A new policy for people with disabilities

THE MINISTRY of Social Development and Family Services has distributed a draft document, which is set to replace the 2004 policy for people with disabilities.

Various disability groups are carefully examining this draft.

The consensus is that this document, which seems to have many voices, simply does not set the right tone.

It certainly begins well, and gives careful attention to the fact that Trinidad and Tobago has now signed and ratified the UN Convention on the Rights of Persons with Disabilities. But even as the scribes outline the meaning and implications of the convention, and in particular its general principles, there is a sense that the drafters have not done enough homework.

After all, even in the preamble the statistics are obsolete and wrong.

The unthreading of the convention’s general principles becomes a major issue when interpretation falls short of both clarity and contemporary relevance as in the explanation provided for the inherent principle to have respect “for the evolving capacities of children with disabilities.” The word “evolving” is key here.

This concept entails recognising that perceptions concerning the potential of children with disabilities will also evolve over time. This means that barriers to education and to achievement must continue to be pushed and as children prove their potential, policies and services must adapt.

Think of how little was expected of a child with a disability in the past and how education policies and services all over the world have enabled people with disabilities to learn and to prove how much they can do. It is possible that this is what “supporting children’s maturation, autonomy and self- expression” means. But the core idea is somehow lost.

Of course, many of the flaws of the document are hidden by language that does more to confuse than clarify and is often vague and without specifics. Take for example: “Sensitisation activities undertaken to raise awareness and inform persons with disabilities and other target groups on the convention and the rights it includes.” Why, one asks, is it necessary to have sensitisation activities for people with disabilities? Is this not needed for those who are not aware and not disabled? Continuing to look at the section that advocates the raising of the level of public awareness, the list includes “genetic screening”.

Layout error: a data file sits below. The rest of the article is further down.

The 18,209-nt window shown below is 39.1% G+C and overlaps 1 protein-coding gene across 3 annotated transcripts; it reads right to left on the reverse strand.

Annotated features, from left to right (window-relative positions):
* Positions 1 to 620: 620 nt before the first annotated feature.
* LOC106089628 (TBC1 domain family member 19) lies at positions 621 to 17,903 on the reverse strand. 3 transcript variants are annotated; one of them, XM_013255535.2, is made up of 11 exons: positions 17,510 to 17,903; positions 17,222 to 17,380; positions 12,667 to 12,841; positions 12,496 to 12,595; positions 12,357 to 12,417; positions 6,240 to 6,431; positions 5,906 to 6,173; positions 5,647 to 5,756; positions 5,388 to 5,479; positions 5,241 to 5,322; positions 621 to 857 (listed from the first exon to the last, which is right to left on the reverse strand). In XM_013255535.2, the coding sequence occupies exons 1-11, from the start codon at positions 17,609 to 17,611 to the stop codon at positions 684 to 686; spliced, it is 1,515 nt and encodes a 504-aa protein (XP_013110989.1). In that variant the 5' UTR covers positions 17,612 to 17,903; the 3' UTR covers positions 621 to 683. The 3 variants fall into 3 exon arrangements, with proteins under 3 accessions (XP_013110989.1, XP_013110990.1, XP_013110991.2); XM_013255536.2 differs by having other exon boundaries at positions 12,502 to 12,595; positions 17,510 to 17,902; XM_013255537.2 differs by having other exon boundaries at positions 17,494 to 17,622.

Given that abortion is not available in this country if a defective foetus is discovered, then this seems pointless; but again, one might also ask whether the ethics of eugenics also needs to be discussed, as is now happening all over the world.

Who decides whether a baby born with a disability is worthy of life? Who determines what is the capacity for happiness or fulfilment for that child? There is a grave lack of focus in the section dealing with access to the built environment.

We are told that there should be “development of an environment that is barrier-free and accessible for all.” Will the Government ensure that pavements are fixed so that the blind and visually impaired do not fall? This imprecision of language and intent is compounded by the fact that the section begins with a mention of the problems faced by people with intellectual disabilities, but makes no suggestion as to how these services may be provided.

Should there perhaps be a transport pass which allows a person with an intellectual disability to travel with a companion as they access sporting, educational, work or social amenities and facilities? Nonetheless, the appended action plan includes the unrealistic goal of adapting in three to five years, all public and private recreational, sporting and cultural facilities to accommodate people with disabilities.

The real issue that critics have in looking at this policy document is the deep sense throughout that people with disabilities should focus on vocational skills and not expect realistically to gain academic success or meaningful work. This suggests that the drafters themselves have not come out of the dark ages.

One fundamental lack, since this is a document that seeks to achieve inclusion, is the absence of any hard commitment to giving assistance to all parents, mothers, who give birth to a child with a disability.

The authors seem to be oblivious to the cost of caring for a child with a disability.

There is a stated aim to dissuade and hopefully dismantle institutional care, but this means that parents must be given the capacity to care for a child at home. This takes money. It is not enough to meanstest assistance. What is needed is positive discrimination that will offer such services free of charge regardless of income and to put in place measures to prevent fraud and bobol.

While much is suggested by the draft there is no mention whatsoever of a budget allocation.

Will the Government actually provide funds for these services? These budgetary needs are first of all in the area of education, and in particular mainstream education.

No amount of talk and no policy will accomplish the enrichment of the lives of people with disabilities unless the education system that supports these aims provides a disability-specific education and this will take money. What is also fundamental to inclusion is a system that will encourage employers, both in the private and public sectors, to hire people with disabilities.

Again this has budgetary implications and should take the form of incentives or grants.


"A new policy for people with disabilities"

More in this section